Needless to say, authentication and authorization are extremely important to API security. So many APIs are getting hacked because: 

Transport 

In this day and age, you should always encrypt your traffic and use HTTPS rather than HTTP. In OpenAPI version 3, this is specified by the mandatory protocol prefix in the base API URL:

YAML
 




xxxxxxxxxx
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servers:
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  - url: https://api.example.com/v1



Use of HTTP opens you up to man-in-the-middle attacks in which your traffic gets intercepted and an attacker pretends to be your legitimate API consumer. See the recent ASUS and Dell attacks for examples of such flaws.

Tooling

One other aspect that we will cover briefly here is tooling support. This article is not meant to be a tooling review, so we will only provide a few pointers. Your API contract is only helpful if you actually use it, and the use is different depending on the stage of the lifecycle.

Figure 2: Stages of API lifecycle

Developers can use specialized OpenAPI tools or OpenAPI plugins for VS Code, IntelliJ, and Eclipse. Additionally, CI/CD pipelines can include static and dynamic API testing based on OpenAPI contracts. API firewalls and API gateways can enforce Positive Security based on the contracts, both on external (North-South) and internal (East-West) levels, as demonstrated in Figure 3:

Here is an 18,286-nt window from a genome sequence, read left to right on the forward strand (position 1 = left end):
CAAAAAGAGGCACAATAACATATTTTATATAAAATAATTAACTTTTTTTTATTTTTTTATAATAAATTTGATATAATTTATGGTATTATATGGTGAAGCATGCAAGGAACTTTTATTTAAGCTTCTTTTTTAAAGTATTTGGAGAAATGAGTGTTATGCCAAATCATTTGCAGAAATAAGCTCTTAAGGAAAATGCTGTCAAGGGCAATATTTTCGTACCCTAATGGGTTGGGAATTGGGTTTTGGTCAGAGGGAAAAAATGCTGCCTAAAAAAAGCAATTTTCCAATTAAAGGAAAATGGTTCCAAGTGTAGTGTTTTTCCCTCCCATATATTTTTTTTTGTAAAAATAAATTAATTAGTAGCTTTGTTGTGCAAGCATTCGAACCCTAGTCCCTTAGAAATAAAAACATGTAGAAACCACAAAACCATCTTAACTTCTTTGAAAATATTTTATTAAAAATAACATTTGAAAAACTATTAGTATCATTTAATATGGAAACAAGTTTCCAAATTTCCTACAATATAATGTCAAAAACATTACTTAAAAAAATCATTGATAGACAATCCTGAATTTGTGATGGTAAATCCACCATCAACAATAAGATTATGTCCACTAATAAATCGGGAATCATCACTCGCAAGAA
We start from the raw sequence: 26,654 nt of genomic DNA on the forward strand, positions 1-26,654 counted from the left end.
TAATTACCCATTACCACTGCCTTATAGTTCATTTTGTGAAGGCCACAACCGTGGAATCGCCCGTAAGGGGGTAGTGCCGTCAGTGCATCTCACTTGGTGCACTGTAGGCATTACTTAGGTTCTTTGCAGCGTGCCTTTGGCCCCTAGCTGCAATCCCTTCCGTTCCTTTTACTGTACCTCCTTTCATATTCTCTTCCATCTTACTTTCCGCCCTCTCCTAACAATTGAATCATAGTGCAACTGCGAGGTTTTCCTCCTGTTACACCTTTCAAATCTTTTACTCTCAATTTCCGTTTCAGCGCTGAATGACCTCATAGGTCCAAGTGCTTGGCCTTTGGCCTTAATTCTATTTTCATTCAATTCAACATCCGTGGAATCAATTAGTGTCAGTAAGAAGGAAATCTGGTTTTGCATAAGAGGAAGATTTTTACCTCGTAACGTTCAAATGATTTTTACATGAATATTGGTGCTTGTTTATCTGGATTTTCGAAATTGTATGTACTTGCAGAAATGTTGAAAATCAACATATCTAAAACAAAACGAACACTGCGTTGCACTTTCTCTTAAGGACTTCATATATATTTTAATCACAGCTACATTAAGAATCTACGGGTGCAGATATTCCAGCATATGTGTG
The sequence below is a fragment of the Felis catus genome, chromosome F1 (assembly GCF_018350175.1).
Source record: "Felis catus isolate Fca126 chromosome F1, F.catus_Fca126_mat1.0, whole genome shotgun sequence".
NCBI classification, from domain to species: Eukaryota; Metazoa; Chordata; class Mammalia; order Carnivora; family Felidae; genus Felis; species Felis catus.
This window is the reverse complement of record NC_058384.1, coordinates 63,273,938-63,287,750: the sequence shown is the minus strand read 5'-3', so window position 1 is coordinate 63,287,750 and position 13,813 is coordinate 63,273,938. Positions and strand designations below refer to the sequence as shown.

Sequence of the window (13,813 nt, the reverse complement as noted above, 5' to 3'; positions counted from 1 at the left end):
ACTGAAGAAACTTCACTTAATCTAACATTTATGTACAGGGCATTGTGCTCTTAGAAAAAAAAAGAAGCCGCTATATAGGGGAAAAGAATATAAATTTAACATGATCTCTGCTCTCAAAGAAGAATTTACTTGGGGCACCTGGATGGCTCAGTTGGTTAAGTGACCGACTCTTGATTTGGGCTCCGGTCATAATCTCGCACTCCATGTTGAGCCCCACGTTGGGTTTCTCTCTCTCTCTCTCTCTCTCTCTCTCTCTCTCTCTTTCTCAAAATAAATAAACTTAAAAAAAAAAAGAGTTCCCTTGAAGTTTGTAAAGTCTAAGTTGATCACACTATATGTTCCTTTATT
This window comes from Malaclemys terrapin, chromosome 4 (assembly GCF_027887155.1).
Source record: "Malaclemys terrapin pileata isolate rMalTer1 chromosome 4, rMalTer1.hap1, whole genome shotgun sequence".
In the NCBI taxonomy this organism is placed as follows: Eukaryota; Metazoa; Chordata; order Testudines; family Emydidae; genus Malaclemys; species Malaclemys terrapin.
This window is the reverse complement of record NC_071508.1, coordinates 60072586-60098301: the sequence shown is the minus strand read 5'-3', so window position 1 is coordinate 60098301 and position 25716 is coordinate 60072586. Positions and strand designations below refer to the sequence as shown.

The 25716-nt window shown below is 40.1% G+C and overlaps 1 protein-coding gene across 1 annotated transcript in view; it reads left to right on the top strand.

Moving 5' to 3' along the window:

Figure 3: API firewalls and gateways

Conclusion

Leveraging the advice from this article, you will be well covered for 95%+ of possible attacks. But realize that OpenAPI is still an evolving standard and its coverage of API security is also evolving. For example, we already mentioned that up until version 3.1, mTLS authentication was not something you could describe using OpenAPI, and there are still other aspects not covered out of the box, like JSON Web Token requirements, control of response headers, rate limiting, and so on.

Luckily, OpenAPI allows you to extend it using your own custom objects and properties. This is something that you can do yourself or by using custom extensions from the API security or API management vendor of your choice. With API attacks on the rise, the most effective way to ensure you’re protected is by using a Positive Security model with well-defined, tested, and enforced contracts throughout the API lifecycle.


Topics:
api design, api operations, api path, api requests, api security, api traffic, apis, authentication, openapi, openapi spec